Tuesday, October 18, 2005

Holy Month of Ramadan

Ramadan is the ninth month of the Islamic year, the holy month of fasting ordained by the Koran for all adult Muslims of the Islamic faith. According to the Koran, the fast of Ramadan has been instituted so that believers "may cultivate piety"; this particular month was designated because it was the month during which Muhammad received the first of the Koran's revelations. "Ramadan is the (month) in which was sent down the Qur'an, as a guide to mankind, also clear (Signs) for guidance and judgment (Between right and wrong). So every one of you who is present (at his home) during that month should spend it in fasting, but if any one is ill, or on a journey, the prescribed period (Should be made up) by days later. Allah intends every facility for you; He does not want to put to difficulties. (He wants you) to complete the prescribed period, and to glorify Him in that He has guided you; and perchance ye shall be grateful." - Al-Baqara 2:185 The fast during Ramadan begins each day at dawn, when the "white thread becomes distinct from the black thread," and ends immediately at sunset. During the fast Muslims are forbidden to eat, drink, or smoke. Before retirement each night, special congregational prayers are offered in which long passages of the Koran are recited. The night between the 26th and 27th days of Ramadan, on which the first revelation occurred, is called the Night of Determination, during which, according to the Koran, God determines the course of the world for the following year.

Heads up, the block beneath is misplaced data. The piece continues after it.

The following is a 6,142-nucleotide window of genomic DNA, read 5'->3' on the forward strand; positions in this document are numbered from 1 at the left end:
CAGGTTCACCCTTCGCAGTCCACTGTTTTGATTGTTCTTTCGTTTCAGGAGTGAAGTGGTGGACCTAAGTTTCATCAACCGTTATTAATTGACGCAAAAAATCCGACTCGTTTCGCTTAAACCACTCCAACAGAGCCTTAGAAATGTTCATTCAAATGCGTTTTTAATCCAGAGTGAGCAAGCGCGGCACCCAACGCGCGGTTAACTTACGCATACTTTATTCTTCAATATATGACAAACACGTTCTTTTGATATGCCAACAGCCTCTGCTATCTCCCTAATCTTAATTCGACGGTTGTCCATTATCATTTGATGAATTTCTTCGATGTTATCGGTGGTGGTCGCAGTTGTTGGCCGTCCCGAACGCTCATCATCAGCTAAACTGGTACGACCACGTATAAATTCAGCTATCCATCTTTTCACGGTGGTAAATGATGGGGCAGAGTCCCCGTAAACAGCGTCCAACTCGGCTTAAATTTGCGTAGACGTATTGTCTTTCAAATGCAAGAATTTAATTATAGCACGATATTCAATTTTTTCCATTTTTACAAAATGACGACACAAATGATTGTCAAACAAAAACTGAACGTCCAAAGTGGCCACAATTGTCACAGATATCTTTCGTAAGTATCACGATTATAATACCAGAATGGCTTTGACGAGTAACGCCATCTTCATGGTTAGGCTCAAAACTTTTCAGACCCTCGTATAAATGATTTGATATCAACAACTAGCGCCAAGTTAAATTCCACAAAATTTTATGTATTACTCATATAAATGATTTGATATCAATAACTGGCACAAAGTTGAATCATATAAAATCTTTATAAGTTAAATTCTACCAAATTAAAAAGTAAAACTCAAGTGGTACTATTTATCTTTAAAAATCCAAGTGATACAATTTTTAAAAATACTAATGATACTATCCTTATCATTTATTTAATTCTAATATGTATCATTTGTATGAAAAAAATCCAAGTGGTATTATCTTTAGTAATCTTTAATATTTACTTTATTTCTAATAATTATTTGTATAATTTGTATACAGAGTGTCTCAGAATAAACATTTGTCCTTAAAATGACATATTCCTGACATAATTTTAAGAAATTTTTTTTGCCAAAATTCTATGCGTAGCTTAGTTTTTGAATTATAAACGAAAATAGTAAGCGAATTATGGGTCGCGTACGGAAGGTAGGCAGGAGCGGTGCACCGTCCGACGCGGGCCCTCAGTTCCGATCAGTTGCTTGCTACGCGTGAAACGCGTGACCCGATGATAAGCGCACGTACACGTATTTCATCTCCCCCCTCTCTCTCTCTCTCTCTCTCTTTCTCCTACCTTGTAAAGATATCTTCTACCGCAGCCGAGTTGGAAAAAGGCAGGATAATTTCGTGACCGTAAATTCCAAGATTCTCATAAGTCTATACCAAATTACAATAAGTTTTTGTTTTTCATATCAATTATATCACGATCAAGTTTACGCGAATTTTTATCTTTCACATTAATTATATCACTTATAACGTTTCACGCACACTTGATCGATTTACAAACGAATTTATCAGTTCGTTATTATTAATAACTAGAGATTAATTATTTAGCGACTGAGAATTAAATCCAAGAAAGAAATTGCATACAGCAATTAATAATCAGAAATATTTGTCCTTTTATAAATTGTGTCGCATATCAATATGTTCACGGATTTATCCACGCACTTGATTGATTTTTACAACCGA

The day after the end of Ramadan is called the Fast-Breaking and is celebrated with special prayers and festivities. Islamic Calendar The Islamic calendar is a lunar one used in most Muslim countries. It is reckoned from A.D. 622, the day after the Hegira, or flight of Mohammed from Mecca to Medina. The Islamic year consists of 12 lunar months. Thirty years constitute a cycle in which the 2nd, 5th, 7th, 10th, 13th, 16th, 18th, 21st, 24th, 26th, and 29th years are leap years of 355 days; the others are common years of 354 days. The Islamic date corresponding to a date in the Gregorian calendar can be computed by the following rule, with a maximum error of one day: multiply 970,224 by the Islamic year, divide by 6 decimal places, and add 621.5774. The figure to the left of the decimal point is the year A.D., and the decimal fraction multiplied by 365 is the day of the year.


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